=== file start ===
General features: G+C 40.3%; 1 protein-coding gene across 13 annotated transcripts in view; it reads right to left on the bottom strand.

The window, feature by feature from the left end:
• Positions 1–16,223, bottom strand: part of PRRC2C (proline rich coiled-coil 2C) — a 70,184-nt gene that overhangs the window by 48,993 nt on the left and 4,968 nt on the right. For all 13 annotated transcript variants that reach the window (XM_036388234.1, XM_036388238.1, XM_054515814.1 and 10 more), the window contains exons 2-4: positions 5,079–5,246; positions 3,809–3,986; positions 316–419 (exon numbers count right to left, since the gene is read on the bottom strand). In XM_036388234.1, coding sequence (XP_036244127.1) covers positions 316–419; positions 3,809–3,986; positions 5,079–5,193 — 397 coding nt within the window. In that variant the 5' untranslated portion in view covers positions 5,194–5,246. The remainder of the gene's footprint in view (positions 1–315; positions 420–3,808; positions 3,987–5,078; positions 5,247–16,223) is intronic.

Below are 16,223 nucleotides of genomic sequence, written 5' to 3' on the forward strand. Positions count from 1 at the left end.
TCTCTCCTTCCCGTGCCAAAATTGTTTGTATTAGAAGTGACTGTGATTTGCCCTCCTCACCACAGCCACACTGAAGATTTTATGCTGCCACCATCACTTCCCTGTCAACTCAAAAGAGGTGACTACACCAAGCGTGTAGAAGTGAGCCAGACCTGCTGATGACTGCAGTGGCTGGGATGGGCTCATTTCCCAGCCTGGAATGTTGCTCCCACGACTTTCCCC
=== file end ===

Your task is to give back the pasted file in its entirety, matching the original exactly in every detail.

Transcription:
General features: G+C 40.3%; 1 protein-coding gene across 13 annotated transcripts in view; it reads right to left on the bottom strand.

The window, feature by feature from the left end:
• Positions 1–16,223, bottom strand: part of PRRC2C (proline rich coiled-coil 2C) — a 70,184-nt gene that overhangs the window by 48,993 nt on the left and 4,968 nt on the right. For all 13 annotated transcript variants that reach the window (XM_036388234.1, XM_036388238.1, XM_054515814.1 and 10 more), the window contains exons 2-4: positions 5,079–5,246; positions 3,809–3,986; positions 316–419 (exon numbers count right to left, since the gene is read on the bottom strand). In XM_036388234.1, coding sequence (XP_036244127.1) covers positions 316–419; positions 3,809–3,986; positions 5,079–5,193 — 397 coding nt within the window. In that variant the 5' untranslated portion in view covers positions 5,194–5,246. The remainder of the gene's footprint in view (positions 1–315; positions 420–3,808; positions 3,987–5,078; positions 5,247–16,223) is intronic.

Below are 16,223 nucleotides of genomic sequence, written 5' to 3' on the forward strand. Positions count from 1 at the left end.
TCTCTCCTTCCCGTGCCAAAATTGTTTGTATTAGAAGTGACTGTGATTTGCCCTCCTCACCACAGCCACACTGAAGATTTTATGCTGCCACCATCACTTCCCTGTCAACTCAAAAGAGGTGACTACACCAAGCGTGTAGAAGTGAGCCAGACCTGCTGATGACTGCAGTGGCTGGGATGGGCTCATTTCCCAGCCTGGAATGTTGCTCCCACGACTTTCCCC